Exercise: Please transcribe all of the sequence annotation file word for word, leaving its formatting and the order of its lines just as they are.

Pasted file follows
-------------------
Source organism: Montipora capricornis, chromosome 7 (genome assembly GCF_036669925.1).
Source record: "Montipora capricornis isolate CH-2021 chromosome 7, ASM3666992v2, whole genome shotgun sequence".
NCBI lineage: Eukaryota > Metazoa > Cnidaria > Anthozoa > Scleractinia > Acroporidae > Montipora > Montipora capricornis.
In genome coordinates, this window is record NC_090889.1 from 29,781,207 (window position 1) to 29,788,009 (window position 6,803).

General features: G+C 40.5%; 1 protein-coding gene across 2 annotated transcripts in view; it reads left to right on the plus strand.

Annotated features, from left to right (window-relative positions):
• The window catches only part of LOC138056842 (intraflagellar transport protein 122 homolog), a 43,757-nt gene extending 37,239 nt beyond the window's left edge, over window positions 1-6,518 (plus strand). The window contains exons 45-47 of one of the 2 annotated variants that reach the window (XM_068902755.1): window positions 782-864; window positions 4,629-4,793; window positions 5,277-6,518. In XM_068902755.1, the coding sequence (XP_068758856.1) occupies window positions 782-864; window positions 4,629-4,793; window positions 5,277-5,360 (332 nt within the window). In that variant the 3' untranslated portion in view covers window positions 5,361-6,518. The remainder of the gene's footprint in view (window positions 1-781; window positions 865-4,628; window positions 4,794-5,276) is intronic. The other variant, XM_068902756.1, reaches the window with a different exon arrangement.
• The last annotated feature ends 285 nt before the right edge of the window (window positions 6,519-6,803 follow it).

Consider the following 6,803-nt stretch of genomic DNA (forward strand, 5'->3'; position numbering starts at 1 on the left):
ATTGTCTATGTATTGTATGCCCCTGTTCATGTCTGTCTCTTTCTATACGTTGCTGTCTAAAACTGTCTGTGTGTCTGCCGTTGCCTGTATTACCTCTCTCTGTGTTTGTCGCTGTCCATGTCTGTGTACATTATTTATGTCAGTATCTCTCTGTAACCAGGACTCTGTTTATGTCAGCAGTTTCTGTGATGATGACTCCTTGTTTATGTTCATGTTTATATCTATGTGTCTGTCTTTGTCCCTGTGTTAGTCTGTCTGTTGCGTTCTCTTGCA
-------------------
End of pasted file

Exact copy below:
Source organism: Montipora capricornis, chromosome 7 (genome assembly GCF_036669925.1).
Source record: "Montipora capricornis isolate CH-2021 chromosome 7, ASM3666992v2, whole genome shotgun sequence".
NCBI lineage: Eukaryota > Metazoa > Cnidaria > Anthozoa > Scleractinia > Acroporidae > Montipora > Montipora capricornis.
In genome coordinates, this window is record NC_090889.1 from 29,781,207 (window position 1) to 29,788,009 (window position 6,803).

General features: G+C 40.5%; 1 protein-coding gene across 2 annotated transcripts in view; it reads left to right on the plus strand.

Annotated features, from left to right (window-relative positions):
• The window catches only part of LOC138056842 (intraflagellar transport protein 122 homolog), a 43,757-nt gene extending 37,239 nt beyond the window's left edge, over window positions 1-6,518 (plus strand). The window contains exons 45-47 of one of the 2 annotated variants that reach the window (XM_068902755.1): window positions 782-864; window positions 4,629-4,793; window positions 5,277-6,518. In XM_068902755.1, the coding sequence (XP_068758856.1) occupies window positions 782-864; window positions 4,629-4,793; window positions 5,277-5,360 (332 nt within the window). In that variant the 3' untranslated portion in view covers window positions 5,361-6,518. The remainder of the gene's footprint in view (window positions 1-781; window positions 865-4,628; window positions 4,794-5,276) is intronic. The other variant, XM_068902756.1, reaches the window with a different exon arrangement.
• The last annotated feature ends 285 nt before the right edge of the window (window positions 6,519-6,803 follow it).

Consider the following 6,803-nt stretch of genomic DNA (forward strand, 5'->3'; position numbering starts at 1 on the left):
ATTGTCTATGTATTGTATGCCCCTGTTCATGTCTGTCTCTTTCTATACGTTGCTGTCTAAAACTGTCTGTGTGTCTGCCGTTGCCTGTATTACCTCTCTCTGTGTTTGTCGCTGTCCATGTCTGTGTACATTATTTATGTCAGTATCTCTCTGTAACCAGGACTCTGTTTATGTCAGCAGTTTCTGTGATGATGACTCCTTGTTTATGTTCATGTTTATATCTATGTGTCTGTCTTTGTCCCTGTGTTAGTCTGTCTGTTGCGTTCTCTTGCA